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March 28, 2015 / 8 Nisan, 5775
At a Glance
News & Views
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How Men Prepare for Passover, Molotov Cocktail Terror and the BIG Shabbat
 
Netanyahu to Release Frozen Palestinian Authority Tax Revenue

March 27, 2015 - 5:53 PM
 
‘Arab-Israel Alliance’ Leaving Obama Isolated

March 27, 2015 - 4:15 PM
 
Killer of Dalia Lemkus Receives 2 Life Sentences

March 27, 2015 - 12:21 PM
 
Golan Druze Arrested for Spying on IDF for Syria

March 27, 2015 - 12:06 PM
 
Palestinian Authority School Children: Boycott Israel by Killing Jews [video]

March 27, 2015 - 11:42 AM
 
US ‘Bombs’ Syria with Anti-ISIS Leaflets

March 27, 2015 - 10:59 AM
 
Saudi Arabia Opposes Hebrew Names for Jerusalem Gates

March 27, 2015 - 10:23 AM
 
Senate Warns Obama by 100-0 Vote for Pro-Sanctions Amendment

March 27, 2015 - 9:55 AM
 
Congressmembers: No More Money for Talks With Iran

March 27, 2015 - 6:48 AM
 
Mt. Hermon Open and Free for Pesach

March 27, 2015 - 1:09 AM
 
Israeli Unemployment Dropped in February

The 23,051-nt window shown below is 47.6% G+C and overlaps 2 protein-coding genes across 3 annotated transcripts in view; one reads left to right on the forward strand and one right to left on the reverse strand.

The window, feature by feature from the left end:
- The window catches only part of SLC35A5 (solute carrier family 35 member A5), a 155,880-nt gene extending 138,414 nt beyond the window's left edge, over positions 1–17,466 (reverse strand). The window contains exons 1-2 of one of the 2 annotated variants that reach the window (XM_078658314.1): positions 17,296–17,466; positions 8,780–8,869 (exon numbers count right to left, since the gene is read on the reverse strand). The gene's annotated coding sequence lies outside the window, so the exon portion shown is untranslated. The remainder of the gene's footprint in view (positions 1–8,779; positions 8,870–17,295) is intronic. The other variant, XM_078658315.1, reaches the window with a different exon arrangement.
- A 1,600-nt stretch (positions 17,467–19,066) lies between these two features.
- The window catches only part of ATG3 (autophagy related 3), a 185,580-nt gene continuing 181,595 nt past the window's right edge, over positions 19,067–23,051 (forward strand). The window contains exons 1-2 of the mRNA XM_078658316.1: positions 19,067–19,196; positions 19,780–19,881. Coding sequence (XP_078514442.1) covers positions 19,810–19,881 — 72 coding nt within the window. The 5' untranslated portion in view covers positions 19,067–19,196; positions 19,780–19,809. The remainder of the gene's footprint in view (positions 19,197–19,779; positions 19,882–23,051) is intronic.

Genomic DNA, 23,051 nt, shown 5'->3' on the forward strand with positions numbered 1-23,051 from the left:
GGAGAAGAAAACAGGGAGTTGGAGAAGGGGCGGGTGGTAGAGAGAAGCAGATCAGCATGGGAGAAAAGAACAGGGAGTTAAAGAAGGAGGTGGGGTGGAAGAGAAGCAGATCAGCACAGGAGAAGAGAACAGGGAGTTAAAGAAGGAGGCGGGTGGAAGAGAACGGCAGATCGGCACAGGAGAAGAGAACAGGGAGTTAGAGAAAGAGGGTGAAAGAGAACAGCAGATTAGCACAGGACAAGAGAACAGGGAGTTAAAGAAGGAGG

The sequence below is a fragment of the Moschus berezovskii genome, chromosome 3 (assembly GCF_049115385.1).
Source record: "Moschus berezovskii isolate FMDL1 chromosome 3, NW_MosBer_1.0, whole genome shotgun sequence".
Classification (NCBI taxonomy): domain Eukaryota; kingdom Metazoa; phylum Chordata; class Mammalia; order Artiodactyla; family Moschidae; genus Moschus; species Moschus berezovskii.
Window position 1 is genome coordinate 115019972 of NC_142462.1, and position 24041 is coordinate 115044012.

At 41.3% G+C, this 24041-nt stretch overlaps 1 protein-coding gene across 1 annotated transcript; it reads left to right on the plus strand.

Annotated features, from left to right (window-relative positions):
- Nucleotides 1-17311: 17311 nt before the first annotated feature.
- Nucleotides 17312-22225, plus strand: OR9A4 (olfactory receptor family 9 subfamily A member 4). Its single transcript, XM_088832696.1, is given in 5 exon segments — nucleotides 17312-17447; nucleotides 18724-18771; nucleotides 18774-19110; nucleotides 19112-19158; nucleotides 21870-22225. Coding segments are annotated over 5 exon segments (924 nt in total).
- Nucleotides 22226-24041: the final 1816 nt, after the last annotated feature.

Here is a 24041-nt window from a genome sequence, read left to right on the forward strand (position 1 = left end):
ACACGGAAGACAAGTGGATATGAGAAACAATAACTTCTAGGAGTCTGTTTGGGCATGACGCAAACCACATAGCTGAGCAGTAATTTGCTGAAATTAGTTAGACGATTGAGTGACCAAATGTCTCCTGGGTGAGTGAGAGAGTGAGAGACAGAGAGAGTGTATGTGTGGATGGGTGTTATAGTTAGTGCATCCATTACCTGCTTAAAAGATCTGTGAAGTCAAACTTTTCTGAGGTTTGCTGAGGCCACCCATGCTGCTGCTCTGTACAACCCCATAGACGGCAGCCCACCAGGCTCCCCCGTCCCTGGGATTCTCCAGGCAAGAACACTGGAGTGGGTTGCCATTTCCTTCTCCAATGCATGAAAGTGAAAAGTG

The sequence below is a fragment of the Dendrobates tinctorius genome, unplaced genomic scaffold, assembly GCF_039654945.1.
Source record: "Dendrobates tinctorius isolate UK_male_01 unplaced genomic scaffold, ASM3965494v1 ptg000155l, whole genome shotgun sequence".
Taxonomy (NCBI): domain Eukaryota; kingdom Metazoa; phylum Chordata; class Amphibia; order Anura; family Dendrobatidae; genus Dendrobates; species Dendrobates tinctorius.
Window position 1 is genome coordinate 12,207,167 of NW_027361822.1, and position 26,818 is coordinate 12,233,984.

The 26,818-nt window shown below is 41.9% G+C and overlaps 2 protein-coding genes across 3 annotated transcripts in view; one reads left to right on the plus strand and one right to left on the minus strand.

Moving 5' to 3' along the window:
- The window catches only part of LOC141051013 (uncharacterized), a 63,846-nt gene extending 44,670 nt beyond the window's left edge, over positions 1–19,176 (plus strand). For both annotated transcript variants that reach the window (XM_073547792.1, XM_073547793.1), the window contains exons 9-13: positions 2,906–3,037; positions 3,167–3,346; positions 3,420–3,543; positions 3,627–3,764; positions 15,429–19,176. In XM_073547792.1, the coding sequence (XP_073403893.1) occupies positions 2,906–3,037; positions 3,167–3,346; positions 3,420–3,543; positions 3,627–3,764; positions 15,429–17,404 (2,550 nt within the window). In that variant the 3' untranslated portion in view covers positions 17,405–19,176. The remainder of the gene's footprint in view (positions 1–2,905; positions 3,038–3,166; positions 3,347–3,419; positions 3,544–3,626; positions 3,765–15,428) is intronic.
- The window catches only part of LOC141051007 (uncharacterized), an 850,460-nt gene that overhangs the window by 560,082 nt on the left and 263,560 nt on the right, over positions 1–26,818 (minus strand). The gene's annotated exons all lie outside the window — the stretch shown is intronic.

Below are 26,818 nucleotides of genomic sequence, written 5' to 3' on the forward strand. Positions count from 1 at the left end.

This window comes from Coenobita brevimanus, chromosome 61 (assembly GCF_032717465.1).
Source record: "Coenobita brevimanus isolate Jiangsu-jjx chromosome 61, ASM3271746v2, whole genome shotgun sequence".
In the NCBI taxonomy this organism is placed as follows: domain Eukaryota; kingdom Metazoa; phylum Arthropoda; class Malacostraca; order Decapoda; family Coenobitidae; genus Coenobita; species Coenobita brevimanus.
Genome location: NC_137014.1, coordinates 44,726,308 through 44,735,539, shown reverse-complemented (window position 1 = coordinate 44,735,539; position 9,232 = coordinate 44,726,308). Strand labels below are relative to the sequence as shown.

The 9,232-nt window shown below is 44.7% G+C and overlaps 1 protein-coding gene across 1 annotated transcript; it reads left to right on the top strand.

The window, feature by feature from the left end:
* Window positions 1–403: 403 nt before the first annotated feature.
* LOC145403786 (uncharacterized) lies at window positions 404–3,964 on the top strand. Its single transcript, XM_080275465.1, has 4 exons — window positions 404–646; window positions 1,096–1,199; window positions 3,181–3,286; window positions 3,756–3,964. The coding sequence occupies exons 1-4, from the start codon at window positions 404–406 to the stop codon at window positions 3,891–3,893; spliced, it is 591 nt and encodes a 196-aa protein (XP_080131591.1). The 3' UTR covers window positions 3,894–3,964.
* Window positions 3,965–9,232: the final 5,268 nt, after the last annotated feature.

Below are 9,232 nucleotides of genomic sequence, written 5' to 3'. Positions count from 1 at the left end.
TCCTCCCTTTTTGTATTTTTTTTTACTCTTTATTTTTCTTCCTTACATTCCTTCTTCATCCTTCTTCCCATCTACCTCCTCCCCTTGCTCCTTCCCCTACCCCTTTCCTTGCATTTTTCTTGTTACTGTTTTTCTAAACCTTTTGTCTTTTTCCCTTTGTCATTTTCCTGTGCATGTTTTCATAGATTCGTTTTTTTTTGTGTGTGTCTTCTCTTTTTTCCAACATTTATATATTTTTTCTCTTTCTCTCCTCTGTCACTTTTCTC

March 27, 2015 - 12:15 AM
 
White House Insists Chaotic Yemen a ‘Model’ for Obama’s War on Terror

March 26, 2015 - 6:57 PM
 
Abbas Praises Saudi Attack on Rebels in Yemen

March 26, 2015 - 5:05 PM
 
Bomb Iran, Says John Bolton

March 26, 2015 - 4:06 PM
 
Bomb Found Near Tomb of the Patriarchs

March 26, 2015 - 3:52 PM
 
BGU Researchers Found Way To Break Into Off-Internet Computers [video]

March 26, 2015 - 3:23 PM
 
Germanwings Co-Pilot Intentionally Crashed Plane and Killed Passengers

March 26, 2015 - 3:19 PM
 
Amnesty Intl Charges ‘Palestinian Armed Groups’ With War Crimes

March 26, 2015 - 2:53 PM
 
Netanyahu Not Replacing Dermer

March 26, 2015 - 11:05 AM
 
Newly Elected Arab Knesset Members Visit Abbas in Ramallah

March 26, 2015 - 10:39 AM